Friday, 1 July 2011

Do we want to be alone?

I've always believed that one of the characteristics helpful for being a writer is the ability to enjoy your own company. After all, writing is usually a solitary occupation (I know there are people who co-write books, but personally I think I'd find that difficult!). I wouldn't go so far as to say it's absolutely necessary to be on your own in order to write; I wrote plenty of stories, and chapters of novels, years ago while the family were buzzing around the house. And I'm sure I'm not the only one who has sometimes needed so desperately to carry on with something I've been writing while it's going well, that I've sat working on my laptop even while the TV is on, pretending to spend a bit of time with Himself but obviously ignoring both TV and husband! I've written bits of stories in notebooks on crowded noisy trains and buses, and I've grabbed half-hour lunch breaks when I was at work, to continue with a chapter of a novel on my work computer while my colleagues chatted around me. Yes, it can be done - but I think most of us would agree it's easier to write in glorious solitude.

So is the solitude always glorious? The reason I ask is that this weekend, starting today, Himself isn't going to be around at all. Don't tell him, but I've been quite looking forward to three days of uninterrupted 'ME' time, to press on with editing and re-submitting some short stories, and finally getting down to the next novel. In fact, I actually get quite a lot of time on my own since I've been retired, as Himself has his own hobbies so we give each other a lot of space. Everyone's different, but although we enjoy each other's company, neither of us are the sort of people who want to spend our retirement living in each other's pockets, doing everything together. So I can rarely say that I haven't got time for my writing, or that it interferes with anyone or anything else.

And here's the funny thing. We're such contradictory creatures, aren't we! I think most writers understand Sod's Law of Procrastination. Because I'm sitting here today with limitless time available, and the idea in my head that I'm going to write several thousand words at the very least, what am I doing? Well, apart from writing this blog post and dealing with e-mails, I've been shopping on Amazon, checking my website stats, downloading some photos, reading various forums, have been for a walk, made another cup of tea (!) ... and oh look, it's nearly lunchtime!

When I was a working mum trying to fit in a bit of writing around everything else, I just Got On With It! So is all this solitude really the best thing for a writer after all? Is it too much of a good thing? Do I need someone around me, nagging me for things and interrupting me all the time just so that I can say 'No! I need to get on with this writing!' and actually do it?!

Well, anyway. I'm just off to have a quick look at Facebook and then ... maybe after lunch ... I really will start something! Have a nice weekend everyone.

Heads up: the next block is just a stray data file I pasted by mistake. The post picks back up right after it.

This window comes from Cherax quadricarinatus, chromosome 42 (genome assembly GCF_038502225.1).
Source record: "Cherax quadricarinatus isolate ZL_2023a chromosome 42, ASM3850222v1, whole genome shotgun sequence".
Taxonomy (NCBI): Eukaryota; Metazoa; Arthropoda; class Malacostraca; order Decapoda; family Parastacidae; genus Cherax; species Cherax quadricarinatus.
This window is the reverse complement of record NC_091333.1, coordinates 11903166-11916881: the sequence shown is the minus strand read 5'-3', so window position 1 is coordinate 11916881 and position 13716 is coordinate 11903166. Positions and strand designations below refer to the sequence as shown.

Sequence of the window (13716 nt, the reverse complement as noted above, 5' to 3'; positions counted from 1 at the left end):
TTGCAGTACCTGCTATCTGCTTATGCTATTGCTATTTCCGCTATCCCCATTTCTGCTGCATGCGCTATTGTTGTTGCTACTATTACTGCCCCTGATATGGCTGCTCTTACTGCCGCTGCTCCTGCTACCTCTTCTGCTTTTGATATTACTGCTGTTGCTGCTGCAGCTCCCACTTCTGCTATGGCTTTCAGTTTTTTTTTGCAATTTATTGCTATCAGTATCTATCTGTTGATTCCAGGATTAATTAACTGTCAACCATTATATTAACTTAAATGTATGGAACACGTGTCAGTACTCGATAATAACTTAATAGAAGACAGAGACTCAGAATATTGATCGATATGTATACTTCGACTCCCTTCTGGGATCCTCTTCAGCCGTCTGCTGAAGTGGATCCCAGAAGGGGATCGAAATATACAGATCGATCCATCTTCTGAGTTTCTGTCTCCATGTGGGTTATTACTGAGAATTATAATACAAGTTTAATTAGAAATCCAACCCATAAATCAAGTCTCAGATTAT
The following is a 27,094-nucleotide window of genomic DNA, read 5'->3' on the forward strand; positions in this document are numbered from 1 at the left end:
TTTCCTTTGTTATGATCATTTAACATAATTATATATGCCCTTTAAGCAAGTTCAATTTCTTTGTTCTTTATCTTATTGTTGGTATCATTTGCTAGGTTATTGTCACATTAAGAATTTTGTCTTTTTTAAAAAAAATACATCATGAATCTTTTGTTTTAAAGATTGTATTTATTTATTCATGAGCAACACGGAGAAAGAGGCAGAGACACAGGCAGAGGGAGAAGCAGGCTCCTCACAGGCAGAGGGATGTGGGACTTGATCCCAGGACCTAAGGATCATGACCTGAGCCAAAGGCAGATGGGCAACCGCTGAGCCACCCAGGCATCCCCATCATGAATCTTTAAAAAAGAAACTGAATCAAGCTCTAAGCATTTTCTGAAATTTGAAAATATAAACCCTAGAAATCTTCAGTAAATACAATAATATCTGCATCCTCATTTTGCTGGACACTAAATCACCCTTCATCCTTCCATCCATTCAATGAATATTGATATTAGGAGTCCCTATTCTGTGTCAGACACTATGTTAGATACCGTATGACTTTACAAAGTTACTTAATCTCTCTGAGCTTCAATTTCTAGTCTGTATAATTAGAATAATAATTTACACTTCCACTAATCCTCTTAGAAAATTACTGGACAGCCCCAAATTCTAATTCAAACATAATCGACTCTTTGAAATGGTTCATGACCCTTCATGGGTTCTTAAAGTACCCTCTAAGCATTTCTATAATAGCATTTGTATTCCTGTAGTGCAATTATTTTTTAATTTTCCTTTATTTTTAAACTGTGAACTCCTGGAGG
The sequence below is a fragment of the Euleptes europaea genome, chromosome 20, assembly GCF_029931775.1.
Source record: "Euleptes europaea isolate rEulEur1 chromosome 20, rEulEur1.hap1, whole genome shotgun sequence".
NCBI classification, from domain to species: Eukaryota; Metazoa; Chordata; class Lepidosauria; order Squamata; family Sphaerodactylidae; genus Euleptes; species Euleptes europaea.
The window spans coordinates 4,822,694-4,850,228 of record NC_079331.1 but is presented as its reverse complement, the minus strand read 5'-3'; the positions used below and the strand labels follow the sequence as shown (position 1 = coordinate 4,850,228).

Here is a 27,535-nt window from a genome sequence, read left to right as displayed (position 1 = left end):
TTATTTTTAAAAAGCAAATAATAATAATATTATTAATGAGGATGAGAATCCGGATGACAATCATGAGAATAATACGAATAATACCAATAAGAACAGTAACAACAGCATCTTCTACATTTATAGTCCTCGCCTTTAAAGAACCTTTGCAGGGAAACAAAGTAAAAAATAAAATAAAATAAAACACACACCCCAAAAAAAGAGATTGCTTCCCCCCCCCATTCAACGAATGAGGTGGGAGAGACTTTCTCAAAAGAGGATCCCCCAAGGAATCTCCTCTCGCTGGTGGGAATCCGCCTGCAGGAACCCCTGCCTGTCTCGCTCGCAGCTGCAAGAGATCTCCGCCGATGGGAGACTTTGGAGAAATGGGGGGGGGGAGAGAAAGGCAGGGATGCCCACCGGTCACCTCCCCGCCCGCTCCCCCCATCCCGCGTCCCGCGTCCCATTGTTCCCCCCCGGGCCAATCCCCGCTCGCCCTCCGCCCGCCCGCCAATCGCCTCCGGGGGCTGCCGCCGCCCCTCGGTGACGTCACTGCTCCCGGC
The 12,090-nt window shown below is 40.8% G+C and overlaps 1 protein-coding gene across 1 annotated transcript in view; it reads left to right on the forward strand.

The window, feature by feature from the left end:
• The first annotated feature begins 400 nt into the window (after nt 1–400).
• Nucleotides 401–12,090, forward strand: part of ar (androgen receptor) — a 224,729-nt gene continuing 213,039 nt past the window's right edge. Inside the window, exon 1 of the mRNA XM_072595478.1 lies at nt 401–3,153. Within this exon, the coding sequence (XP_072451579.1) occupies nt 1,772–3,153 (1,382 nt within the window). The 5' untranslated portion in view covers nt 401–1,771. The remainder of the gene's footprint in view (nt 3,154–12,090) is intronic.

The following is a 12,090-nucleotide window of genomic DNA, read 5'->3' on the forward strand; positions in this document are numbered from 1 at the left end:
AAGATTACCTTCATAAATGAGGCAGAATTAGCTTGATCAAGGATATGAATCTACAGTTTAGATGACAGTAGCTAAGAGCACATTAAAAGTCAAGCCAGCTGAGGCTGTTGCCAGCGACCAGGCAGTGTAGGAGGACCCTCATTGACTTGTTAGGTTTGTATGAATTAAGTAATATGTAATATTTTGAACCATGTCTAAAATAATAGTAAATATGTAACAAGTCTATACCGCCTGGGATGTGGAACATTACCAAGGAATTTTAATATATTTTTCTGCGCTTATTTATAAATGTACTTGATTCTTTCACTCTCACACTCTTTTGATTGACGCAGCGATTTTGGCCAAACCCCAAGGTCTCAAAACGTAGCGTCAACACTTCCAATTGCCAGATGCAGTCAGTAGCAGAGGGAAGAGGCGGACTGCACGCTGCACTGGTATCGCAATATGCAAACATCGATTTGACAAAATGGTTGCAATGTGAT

1. I'm exactly like that. When the kids were around, I'd fit in the writing wherever I could. Now, well...I'm posting this, when I should be writing. I'm sure it's all a matter of the more you have to do, the more you actually achieve.

    Oh dear.

  2. Same here - I wrote much more when I was running round after kids. What is they say? If you want something done, ask a busy person!
    Hope you have a good Me Weekend :-)

  3. Oh no not another writer wasting time on the internet! Frances and I have been telling each other off for time wasting, maybe we should start some sort of time wasting instead of writing club.

    Now you just get on with that new novel, Olivia, anotherwise the bestseller will never get written :-)

  4. I'm glad I'm not the only one! Thanks Frances and Teresa! And Jarmara, I'm pleased to report that after lunch I did settle down and wrote a chapter. But I think if we did start a 'time wasting instead of writing club' there would be too many members!

  5. You think you've got distractions? The Tour de France started yesterday which means 6 hours of commentary a day for the next three weeks. Then there's the cricket. I might get some writing done in September.

  6. Coming late to this one, but completely agree with Frances: the more you have to do, the more you achieve. I read an interview with a top agent recently who said writers always do their best work before they've given up the day job! Not sure about that, but I can see how it might be true! I reckon stuff just stretches to fit the time available, so when you've supposedly got acres of time, you don't get any more done. x

  7. Hi Lydia. Oh no - I hope it's not true about writers' best work being before they've given up the day job ... there's no hope for me, then! But yes, I can see how it happens. I panicked when I first retired from the day job ('will I ever earn another penny from anywhere??') and wrote the next book much too fast, resulting in huge re-writes and lots of edits. And oh dear, I must admit I don't get up early in the morning any more so it's no wonder the days go faster!